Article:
This book has a terrific range of work by American women born in the 19th century -- from the famous "Yellow Wallpaper" by Charlotte Perkins Gilman, to the little known "A Jury of Her Peers" by Susan Glaspell. The Glaspell story was my favorite because of its subtleties and subversions. Her descriptions of everyday things are gritty and realistic, and she really brings you into the mindset of the protagonist, a woman we never meet (quite a feat!). For those of you who think of Louisa May Alcott as a children's author, you must read her story "Transcendental Wild Oats". A funny, wry story about a utopia that isn't, this story displays her adult sensibilities and her keen sense of humor. The heartrending story "Paul's Case", by Willa Cather, walks a tightrope between making light of the silliness of the main character, and allowing you into his head and heart to sympathize with him.
Other stories in this collection include: "Life in the Iron-Mills" by Rebecca Harding Davis, "A White Heron" by Sarah Orne Jewett, "A New England Nun" by Mary E. Wilkins Freeman, "The Storm" by Kate Chopin, "The Angel at the Grave" by Edith Wharton, "The Stones of the Village" by Alice Dunbar-Nelson, "Smoke" by Djuna Barnes, "Sweat" by Zora Neale Hurston, and "Sanctuary" by Nella Larsen.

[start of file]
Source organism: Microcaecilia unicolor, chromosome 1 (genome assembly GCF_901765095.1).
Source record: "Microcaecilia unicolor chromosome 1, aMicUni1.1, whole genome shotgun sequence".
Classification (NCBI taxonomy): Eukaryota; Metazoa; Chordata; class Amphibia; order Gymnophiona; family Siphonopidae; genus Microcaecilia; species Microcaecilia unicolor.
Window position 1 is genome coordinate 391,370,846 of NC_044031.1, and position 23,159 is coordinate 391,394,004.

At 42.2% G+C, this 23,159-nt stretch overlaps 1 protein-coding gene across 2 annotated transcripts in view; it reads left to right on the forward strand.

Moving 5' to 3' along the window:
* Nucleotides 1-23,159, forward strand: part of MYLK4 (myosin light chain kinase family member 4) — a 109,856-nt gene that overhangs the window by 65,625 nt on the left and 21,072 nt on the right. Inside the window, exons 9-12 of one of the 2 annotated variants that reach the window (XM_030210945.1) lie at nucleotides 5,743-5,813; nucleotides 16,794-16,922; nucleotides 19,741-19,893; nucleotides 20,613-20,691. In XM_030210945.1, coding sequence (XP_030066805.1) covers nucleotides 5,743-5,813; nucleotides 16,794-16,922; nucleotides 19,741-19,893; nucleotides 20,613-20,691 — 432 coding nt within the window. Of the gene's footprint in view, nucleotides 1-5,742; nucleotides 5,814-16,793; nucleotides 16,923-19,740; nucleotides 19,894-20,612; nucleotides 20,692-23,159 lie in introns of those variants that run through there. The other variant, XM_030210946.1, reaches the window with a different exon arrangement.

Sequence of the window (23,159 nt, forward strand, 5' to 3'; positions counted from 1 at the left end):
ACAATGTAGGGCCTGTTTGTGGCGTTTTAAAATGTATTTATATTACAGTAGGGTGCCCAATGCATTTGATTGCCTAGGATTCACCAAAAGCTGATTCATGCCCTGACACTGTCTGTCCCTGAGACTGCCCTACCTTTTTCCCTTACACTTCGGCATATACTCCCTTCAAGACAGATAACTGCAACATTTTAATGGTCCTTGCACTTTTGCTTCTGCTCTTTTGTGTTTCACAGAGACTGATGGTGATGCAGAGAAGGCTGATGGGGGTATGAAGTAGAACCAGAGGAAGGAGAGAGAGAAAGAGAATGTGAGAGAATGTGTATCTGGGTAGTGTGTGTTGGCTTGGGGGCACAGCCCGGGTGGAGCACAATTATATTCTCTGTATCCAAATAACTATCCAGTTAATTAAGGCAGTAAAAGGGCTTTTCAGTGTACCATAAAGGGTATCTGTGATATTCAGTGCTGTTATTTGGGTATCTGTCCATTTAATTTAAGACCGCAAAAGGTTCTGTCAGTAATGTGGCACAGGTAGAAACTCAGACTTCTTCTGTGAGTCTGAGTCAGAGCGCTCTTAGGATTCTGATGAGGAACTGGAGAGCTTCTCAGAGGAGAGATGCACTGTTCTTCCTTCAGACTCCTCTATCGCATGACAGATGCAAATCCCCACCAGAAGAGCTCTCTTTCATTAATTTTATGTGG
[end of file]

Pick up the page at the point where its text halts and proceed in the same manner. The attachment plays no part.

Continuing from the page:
Collection of short stories from American women writing in the late 19th and early 20th centuries. Standouts include Susan Glaspell's "A Jury of Her Peers" and Charlotte Perkins Gilman's "The Yellow Wall-Paper".
"Embracing a wide variety of subjects, this choice collection of 13 short stories represents the work of an elite group of American women writing in the 19th and early 20th centuries." (back cover)
I love Short Stories, and reading this was great because normally I don't read alot of women authors.